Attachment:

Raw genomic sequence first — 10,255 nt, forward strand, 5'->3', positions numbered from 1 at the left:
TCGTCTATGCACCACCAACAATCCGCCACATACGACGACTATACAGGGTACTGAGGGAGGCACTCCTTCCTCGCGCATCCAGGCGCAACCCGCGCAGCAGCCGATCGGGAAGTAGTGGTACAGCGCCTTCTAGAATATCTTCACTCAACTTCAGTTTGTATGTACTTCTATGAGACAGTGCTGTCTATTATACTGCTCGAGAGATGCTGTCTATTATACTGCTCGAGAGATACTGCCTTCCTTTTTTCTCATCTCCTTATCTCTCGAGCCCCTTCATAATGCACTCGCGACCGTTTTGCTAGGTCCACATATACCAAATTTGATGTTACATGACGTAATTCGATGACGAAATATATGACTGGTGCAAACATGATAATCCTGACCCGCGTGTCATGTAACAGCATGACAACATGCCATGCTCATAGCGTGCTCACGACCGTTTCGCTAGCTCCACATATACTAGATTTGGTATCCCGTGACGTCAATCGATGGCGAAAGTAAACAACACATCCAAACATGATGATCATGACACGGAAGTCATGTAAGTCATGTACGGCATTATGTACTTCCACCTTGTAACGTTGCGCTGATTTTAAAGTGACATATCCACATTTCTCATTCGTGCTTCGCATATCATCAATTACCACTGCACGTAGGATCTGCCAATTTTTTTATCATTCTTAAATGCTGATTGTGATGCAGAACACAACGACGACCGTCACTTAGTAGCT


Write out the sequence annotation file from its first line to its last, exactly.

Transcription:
Raw genomic sequence first — 10,255 nt, forward strand, 5'->3', positions numbered from 1 at the left:
TCGTCTATGCACCACCAACAATCCGCCACATACGACGACTATACAGGGTACTGAGGGAGGCACTCCTTCCTCGCGCATCCAGGCGCAACCCGCGCAGCAGCCGATCGGGAAGTAGTGGTACAGCGCCTTCTAGAATATCTTCACTCAACTTCAGTTTGTATGTACTTCTATGAGACAGTGCTGTCTATTATACTGCTCGAGAGATGCTGTCTATTATACTGCTCGAGAGATACTGCCTTCCTTTTTTCTCATCTCCTTATCTCTCGAGCCCCTTCATAATGCACTCGCGACCGTTTTGCTAGGTCCACATATACCAAATTTGATGTTACATGACGTAATTCGATGACGAAATATATGACTGGTGCAAACATGATAATCCTGACCCGCGTGTCATGTAACAGCATGACAACATGCCATGCTCATAGCGTGCTCACGACCGTTTCGCTAGCTCCACATATACTAGATTTGGTATCCCGTGACGTCAATCGATGGCGAAAGTAAACAACACATCCAAACATGATGATCATGACACGGAAGTCATGTAAGTCATGTACGGCATTATGTACTTCCACCTTGTAACGTTGCGCTGATTTTAAAGTGACATATCCACATTTCTCATTCGTGCTTCGCATATCATCAATTACCACTGCACGTAGGATCTGCCAATTTTTTTATCATTCTTAAATGCTGATTGTGATGCAGAACACAACGACGACCGTCACTTAGTAGCT